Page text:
US 6845699 B1
A wood working tool includes a cutting blade, a carrier, which can receive wood, and a guide device associated with the carrier for causing movement past the cutting blade on a predetermined path, so that a timer carried by the carrier can be cut reproducibly to size. The carrier may have a groove which corresponds to the shape to be cut, which is received by the guide device, and on movement of the carrier, the interaction between the groove and the guide device causes the carrier to follow a required path. The tool can be provided with a device for allowing a number of similar articles to be cut from a single piece of material and the cutting of similar pieces can be effected automatically.
1. A woodworking tool, comprising:
a cutting tool fixed relative to said base;
a carrier for carrying a workpiece material; and,
means for guiding said carrier passed said cutting tool on a transverse, predetermined variable path, so that the workpiece material carried by said carrier is reproducibly cut to size, said means for guiding including a plurality of guide devices and a groove with one guide device of said plurality of guide devices being fixed relative to said cutting tool and remaining guide devices of said plurality of guide devices being movable relative to said cutting tool, so that when said carrier is moved said plurality of guide devices enter the groove with an interaction between the groove and the plurality of guide devices causing said carrier to adopt and follow said transverse, predetermined variable path.
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1. Technical Field of the Invention
This invention relates to a method and apparatus for manufacturing complex shapes, and is particularly useful for use with band saws, and will be described in relation to this application.
2. Description of the Prior Art
The practice in the woodworking industry where a number of shapes have to be cut using a band saw, has been to mark each individual shape on the timber to be cut, and then for a tradesman to cut around the marking.
Whilst a skilled tradesman can do this relatively quickly and accurately it does take a substantial degree of skill and no matter how good the tradesman, the individual items are marginally different in shape, and the subsequent sanding which also acts to bring them to final shape and identity can be time consuming.
It is the object of the invention to provide means whereby articles can be manufactured specifically to shape and which will be directly reproducible.
The invention includes in a wood working tool having a cutting blade, guide means adapted to cause a carrier to move past the blade on a predetermined path, whereby timber carried by the carrier can be cut reproducibly to size.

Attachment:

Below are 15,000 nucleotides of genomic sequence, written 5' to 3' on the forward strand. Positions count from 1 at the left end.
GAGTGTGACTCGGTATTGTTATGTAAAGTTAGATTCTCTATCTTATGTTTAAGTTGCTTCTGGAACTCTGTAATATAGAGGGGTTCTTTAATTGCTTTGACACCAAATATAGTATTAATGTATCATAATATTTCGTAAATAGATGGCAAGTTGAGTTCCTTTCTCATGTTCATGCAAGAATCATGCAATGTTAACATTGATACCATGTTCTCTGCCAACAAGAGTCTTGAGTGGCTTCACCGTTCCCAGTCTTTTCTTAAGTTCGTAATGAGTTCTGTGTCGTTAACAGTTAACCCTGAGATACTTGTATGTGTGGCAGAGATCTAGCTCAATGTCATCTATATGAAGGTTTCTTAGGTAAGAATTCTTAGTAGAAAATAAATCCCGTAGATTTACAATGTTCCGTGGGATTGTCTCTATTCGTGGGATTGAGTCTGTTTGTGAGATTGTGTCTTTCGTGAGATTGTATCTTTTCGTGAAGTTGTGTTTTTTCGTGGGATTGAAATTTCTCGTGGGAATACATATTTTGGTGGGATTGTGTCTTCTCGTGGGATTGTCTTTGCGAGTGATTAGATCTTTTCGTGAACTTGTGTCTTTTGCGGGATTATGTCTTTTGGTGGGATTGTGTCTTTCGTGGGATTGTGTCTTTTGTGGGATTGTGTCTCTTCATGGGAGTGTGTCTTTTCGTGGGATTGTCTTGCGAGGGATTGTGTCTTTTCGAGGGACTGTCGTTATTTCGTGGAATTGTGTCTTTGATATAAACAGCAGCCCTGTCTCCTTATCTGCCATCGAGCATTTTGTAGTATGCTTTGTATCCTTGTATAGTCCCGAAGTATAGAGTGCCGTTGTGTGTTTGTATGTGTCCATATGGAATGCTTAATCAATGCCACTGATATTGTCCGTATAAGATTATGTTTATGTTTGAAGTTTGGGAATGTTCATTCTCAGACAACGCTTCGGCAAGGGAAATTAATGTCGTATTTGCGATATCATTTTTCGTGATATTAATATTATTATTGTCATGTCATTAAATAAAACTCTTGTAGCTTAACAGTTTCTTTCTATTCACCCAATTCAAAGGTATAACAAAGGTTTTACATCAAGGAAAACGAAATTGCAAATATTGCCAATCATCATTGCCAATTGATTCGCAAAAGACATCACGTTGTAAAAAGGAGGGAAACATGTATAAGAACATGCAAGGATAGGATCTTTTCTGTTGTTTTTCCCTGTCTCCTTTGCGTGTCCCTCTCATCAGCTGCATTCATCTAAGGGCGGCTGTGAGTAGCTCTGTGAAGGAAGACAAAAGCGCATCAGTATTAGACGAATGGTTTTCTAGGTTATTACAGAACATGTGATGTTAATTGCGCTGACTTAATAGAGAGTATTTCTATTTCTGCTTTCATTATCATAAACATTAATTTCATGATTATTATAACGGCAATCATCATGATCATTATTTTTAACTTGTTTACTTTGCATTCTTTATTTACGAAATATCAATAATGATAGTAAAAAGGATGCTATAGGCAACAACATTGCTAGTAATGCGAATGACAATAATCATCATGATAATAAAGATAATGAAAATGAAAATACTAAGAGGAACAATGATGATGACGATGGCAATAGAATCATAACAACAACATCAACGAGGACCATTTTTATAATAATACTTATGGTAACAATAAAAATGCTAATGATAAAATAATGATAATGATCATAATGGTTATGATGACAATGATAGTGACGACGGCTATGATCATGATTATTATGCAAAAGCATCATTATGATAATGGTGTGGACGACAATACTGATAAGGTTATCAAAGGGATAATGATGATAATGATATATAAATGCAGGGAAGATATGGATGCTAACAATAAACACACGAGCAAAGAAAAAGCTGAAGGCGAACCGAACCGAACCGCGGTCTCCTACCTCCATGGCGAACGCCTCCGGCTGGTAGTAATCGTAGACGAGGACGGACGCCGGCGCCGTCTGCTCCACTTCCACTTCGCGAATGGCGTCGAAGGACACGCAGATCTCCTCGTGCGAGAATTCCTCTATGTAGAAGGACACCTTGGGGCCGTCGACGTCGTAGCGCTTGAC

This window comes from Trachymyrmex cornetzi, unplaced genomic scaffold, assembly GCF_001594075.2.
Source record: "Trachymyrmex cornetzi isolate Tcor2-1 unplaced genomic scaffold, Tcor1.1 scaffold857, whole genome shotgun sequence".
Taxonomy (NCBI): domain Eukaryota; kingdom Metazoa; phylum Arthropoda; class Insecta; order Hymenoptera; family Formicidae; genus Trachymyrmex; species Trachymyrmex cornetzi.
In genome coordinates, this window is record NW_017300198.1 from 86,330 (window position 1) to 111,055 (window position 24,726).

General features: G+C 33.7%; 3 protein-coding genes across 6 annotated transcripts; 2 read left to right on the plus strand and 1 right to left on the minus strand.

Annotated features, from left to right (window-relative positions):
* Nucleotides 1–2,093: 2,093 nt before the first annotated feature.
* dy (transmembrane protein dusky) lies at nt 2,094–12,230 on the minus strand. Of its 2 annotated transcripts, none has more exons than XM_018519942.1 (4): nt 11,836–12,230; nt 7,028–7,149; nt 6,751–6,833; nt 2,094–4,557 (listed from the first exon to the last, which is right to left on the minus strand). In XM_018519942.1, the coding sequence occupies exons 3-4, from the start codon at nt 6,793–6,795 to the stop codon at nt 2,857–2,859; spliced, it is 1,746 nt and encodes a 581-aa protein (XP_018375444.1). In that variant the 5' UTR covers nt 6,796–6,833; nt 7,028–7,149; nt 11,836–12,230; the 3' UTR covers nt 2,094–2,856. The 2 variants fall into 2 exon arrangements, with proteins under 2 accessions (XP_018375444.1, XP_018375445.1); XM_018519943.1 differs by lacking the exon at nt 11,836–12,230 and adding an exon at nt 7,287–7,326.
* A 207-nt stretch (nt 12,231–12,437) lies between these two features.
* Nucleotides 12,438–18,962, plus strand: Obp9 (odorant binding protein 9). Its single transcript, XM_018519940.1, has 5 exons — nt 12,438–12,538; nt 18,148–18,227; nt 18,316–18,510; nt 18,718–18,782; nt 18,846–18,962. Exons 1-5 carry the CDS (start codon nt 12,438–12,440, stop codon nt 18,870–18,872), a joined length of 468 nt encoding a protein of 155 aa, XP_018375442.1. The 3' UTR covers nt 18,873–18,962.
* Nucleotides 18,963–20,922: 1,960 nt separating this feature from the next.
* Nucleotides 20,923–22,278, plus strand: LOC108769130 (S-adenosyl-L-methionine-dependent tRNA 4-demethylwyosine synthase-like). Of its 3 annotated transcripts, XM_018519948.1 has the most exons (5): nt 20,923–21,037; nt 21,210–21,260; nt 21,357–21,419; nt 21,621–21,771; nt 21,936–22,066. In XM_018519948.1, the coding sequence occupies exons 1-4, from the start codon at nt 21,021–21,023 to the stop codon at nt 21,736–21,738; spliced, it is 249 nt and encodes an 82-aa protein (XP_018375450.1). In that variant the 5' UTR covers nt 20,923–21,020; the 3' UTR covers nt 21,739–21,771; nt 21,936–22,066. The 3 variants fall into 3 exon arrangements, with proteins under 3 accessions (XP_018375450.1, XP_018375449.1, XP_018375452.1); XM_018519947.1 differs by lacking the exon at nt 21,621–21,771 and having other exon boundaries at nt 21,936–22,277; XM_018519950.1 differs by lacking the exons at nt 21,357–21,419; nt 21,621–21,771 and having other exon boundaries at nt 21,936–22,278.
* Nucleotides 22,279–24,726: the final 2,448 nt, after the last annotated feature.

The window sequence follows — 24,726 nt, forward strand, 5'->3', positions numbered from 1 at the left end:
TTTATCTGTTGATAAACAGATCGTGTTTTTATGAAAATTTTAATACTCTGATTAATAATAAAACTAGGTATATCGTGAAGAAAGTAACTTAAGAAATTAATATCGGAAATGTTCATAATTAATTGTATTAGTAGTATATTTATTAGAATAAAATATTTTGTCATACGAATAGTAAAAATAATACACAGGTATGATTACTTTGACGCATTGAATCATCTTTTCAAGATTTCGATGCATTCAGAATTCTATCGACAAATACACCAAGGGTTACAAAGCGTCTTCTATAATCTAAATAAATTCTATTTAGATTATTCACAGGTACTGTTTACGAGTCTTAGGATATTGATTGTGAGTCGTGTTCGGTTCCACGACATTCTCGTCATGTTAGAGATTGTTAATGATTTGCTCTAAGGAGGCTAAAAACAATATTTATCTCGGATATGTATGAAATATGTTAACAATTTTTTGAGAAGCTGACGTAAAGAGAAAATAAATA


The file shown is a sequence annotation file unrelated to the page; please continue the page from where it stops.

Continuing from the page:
In a first form of the invention the carrier has a groove on the underside which corresponds to the final shape required and located on the bed of the band saw are guide devices which can be received in the groove so that the carrier is constrained to follow the groove as it is moved through the saw.
In order that the invention may be more readily understood we shall describe, in relation to the accompanying drawings, one embodiment of the invention.
In these drawings:
In this specification, for convenience, we shall refer to the invention applied to cutting timber by a band saw but this is exemplary. The invention can also relate to the use of a router or even to a planer or sander. Where the word ‘cut’ is used, it is deemed to comprehend working of wood or similar material by any of these types of tools.
The concept of the invention to move timber past the blade 50 of a band saw 51 in such a way as to cut the timber to a predetermined shape without the operator necessarily having great skill with the use of the saw.
In the illustrated embodiment, we provide a carrier 10 which may be a wooden member; although it could be made of aluminium or some other metal if it is to be used to produce a very large number of articles, and the cost of producing a metal carrier would be justified.
In may be preferred that the side of the carrier, which is directed towards the blade, has a similar curve 13 which, in use, terminates just before the blade 50 so that while the carrier 10 is moved past the blade, there is no direct contact between the blade and the carrier, but at all times, the carrier is close to the blade to give good support to timber or similar material 14 located on the carrier.
Alternatively the carrier could be made so that its width is such that, at the closest point of the groove to the blade, the carrier is spaced from the blade by a small distance and, of necessity and every other position is spaced from the blade by a further distance.
The first of these arrangements is preferred basically because, as mentioned, it supports the timber 14 being cut throughout the length of the cut but if this is not necessary, the other form may be cheaper.
Fitted to the carrier there is a clamp assembly 30 which is adapted to hold the timber being cut and this includes quick release clamps 31 to enable a piece of timber 14 to be located and removed from the carrier rapidly. The actual form of clamp is not particularly critical to the invention. There are a number of types of clamps known in the woodworking industry which would equally well be useable with the invention.
The clamp assembly can include a rack drive pinions 32 which are connected to the carrier by trunnions 35 and has a pair of racks 33 which are at right angles to the longitudinal axis the carrier.
These racks 33 may be in grooves 34 or the like of the assembly 30.